Six Reasons I’m Excited About Starcity

I am thrilled to announce that I have recently joined Starcity as Principal Software Engineer. This article collects my observations, thoughts, and aspirations having completed my first week on the job, meeting with a range of people across the organization and diving into technical collaboration with my new peers. Importantly I do not speak on behalf of Starcity in writing this — I speak here from a personal perspective. The audience is presumed to be engineers as well as non-engineers who see engineering as a means to improving the world.

Reason #1: A Focus On Community

Every business, especially in startup-land, claims to care about community, but some execute on it better than others. What makes Starcity special on that count is that as a business it is deeply incentivized to care about community. Community is the product that Starcity sells, and the success of the business depends on members and the general public experiencing the brand of community offered as authentic and welcoming. This includes both the community within a residence, and the relationship of that residence to the surrounding neighborhood.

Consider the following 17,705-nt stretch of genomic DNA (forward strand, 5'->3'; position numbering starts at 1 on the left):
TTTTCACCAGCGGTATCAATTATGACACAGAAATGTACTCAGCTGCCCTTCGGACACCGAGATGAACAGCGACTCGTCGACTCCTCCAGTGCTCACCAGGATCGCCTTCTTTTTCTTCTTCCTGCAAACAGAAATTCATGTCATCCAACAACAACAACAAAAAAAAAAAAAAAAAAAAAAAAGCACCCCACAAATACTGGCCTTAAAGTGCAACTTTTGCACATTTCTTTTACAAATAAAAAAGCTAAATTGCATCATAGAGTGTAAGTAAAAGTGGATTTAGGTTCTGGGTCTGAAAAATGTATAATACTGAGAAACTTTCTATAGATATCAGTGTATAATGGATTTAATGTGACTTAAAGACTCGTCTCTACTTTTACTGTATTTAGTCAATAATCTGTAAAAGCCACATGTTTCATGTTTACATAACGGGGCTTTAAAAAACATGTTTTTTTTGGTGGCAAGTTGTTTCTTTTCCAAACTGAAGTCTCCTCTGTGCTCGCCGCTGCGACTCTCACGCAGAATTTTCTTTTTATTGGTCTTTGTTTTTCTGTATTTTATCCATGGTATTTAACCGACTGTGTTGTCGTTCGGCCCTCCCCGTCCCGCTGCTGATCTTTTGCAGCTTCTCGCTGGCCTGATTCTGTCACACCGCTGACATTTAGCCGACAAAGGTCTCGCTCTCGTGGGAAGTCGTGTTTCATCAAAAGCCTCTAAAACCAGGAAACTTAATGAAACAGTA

Being in the business of community means the business prioritizes cultivating the same values in its own workplace, and has the resources to be highly competent at it. Coming to Starcity, this was evident from the interview process to my first experiences working at the office and meeting a number of people in different roles across the company.

Those who know me know I love Clojure, for its immutable data-first simplicity, its expressive lispy power, and its get-it-done pragmatism. Starcity uses Clojure, and has begun to contribute to the Clojure community, for example by hosting meetups. Developers of the language, its library ecosystem, projects, and businesses, have from the beginning aspired to being a welcoming, helping, and open community. But ultimately each person, each forum, and each company culture is responsible for living up to that reputation to ensure that it continues to hold true. Starcity and Clojure are an ideal match in that respect.